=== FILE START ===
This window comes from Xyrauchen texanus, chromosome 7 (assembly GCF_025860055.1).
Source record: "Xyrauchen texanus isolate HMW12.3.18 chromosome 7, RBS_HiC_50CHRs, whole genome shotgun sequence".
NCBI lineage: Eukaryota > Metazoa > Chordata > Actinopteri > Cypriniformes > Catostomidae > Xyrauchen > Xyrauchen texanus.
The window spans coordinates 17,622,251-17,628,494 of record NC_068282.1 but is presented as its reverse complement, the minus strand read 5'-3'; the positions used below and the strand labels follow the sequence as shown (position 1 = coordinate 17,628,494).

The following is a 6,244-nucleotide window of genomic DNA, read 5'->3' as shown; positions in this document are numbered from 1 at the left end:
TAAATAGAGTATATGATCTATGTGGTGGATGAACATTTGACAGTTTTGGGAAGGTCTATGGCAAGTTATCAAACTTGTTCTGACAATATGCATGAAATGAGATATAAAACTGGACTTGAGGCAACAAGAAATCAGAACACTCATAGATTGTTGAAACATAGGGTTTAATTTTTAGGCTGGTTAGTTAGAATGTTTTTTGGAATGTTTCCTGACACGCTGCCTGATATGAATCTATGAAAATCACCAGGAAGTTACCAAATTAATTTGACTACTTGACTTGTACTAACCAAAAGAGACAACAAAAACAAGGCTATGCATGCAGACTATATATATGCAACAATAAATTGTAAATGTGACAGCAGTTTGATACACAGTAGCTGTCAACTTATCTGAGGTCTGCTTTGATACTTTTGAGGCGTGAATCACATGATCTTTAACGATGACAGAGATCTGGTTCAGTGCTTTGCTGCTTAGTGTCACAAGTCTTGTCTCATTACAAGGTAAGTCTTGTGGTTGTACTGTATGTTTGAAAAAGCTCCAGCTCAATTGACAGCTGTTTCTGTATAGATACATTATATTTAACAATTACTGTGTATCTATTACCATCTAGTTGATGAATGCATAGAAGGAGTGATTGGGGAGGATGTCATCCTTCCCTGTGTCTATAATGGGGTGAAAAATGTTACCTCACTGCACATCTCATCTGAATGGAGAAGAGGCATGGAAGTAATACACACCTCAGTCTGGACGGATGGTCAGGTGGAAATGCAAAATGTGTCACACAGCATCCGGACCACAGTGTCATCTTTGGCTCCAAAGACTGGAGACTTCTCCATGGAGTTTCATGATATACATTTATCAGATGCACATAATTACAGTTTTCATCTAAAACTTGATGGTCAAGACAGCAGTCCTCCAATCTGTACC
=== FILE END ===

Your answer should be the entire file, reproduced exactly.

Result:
This window comes from Xyrauchen texanus, chromosome 7 (assembly GCF_025860055.1).
Source record: "Xyrauchen texanus isolate HMW12.3.18 chromosome 7, RBS_HiC_50CHRs, whole genome shotgun sequence".
NCBI lineage: Eukaryota > Metazoa > Chordata > Actinopteri > Cypriniformes > Catostomidae > Xyrauchen > Xyrauchen texanus.
The window spans coordinates 17,622,251-17,628,494 of record NC_068282.1 but is presented as its reverse complement, the minus strand read 5'-3'; the positions used below and the strand labels follow the sequence as shown (position 1 = coordinate 17,628,494).

The following is a 6,244-nucleotide window of genomic DNA, read 5'->3' as shown; positions in this document are numbered from 1 at the left end:
TAAATAGAGTATATGATCTATGTGGTGGATGAACATTTGACAGTTTTGGGAAGGTCTATGGCAAGTTATCAAACTTGTTCTGACAATATGCATGAAATGAGATATAAAACTGGACTTGAGGCAACAAGAAATCAGAACACTCATAGATTGTTGAAACATAGGGTTTAATTTTTAGGCTGGTTAGTTAGAATGTTTTTTGGAATGTTTCCTGACACGCTGCCTGATATGAATCTATGAAAATCACCAGGAAGTTACCAAATTAATTTGACTACTTGACTTGTACTAACCAAAAGAGACAACAAAAACAAGGCTATGCATGCAGACTATATATATGCAACAATAAATTGTAAATGTGACAGCAGTTTGATACACAGTAGCTGTCAACTTATCTGAGGTCTGCTTTGATACTTTTGAGGCGTGAATCACATGATCTTTAACGATGACAGAGATCTGGTTCAGTGCTTTGCTGCTTAGTGTCACAAGTCTTGTCTCATTACAAGGTAAGTCTTGTGGTTGTACTGTATGTTTGAAAAAGCTCCAGCTCAATTGACAGCTGTTTCTGTATAGATACATTATATTTAACAATTACTGTGTATCTATTACCATCTAGTTGATGAATGCATAGAAGGAGTGATTGGGGAGGATGTCATCCTTCCCTGTGTCTATAATGGGGTGAAAAATGTTACCTCACTGCACATCTCATCTGAATGGAGAAGAGGCATGGAAGTAATACACACCTCAGTCTGGACGGATGGTCAGGTGGAAATGCAAAATGTGTCACACAGCATCCGGACCACAGTGTCATCTTTGGCTCCAAAGACTGGAGACTTCTCCATGGAGTTTCATGATATACATTTATCAGATGCACATAATTACAGTTTTCATCTAAAACTTGATGGTCAAGACAGCAGTCCTCCAATCTGTACC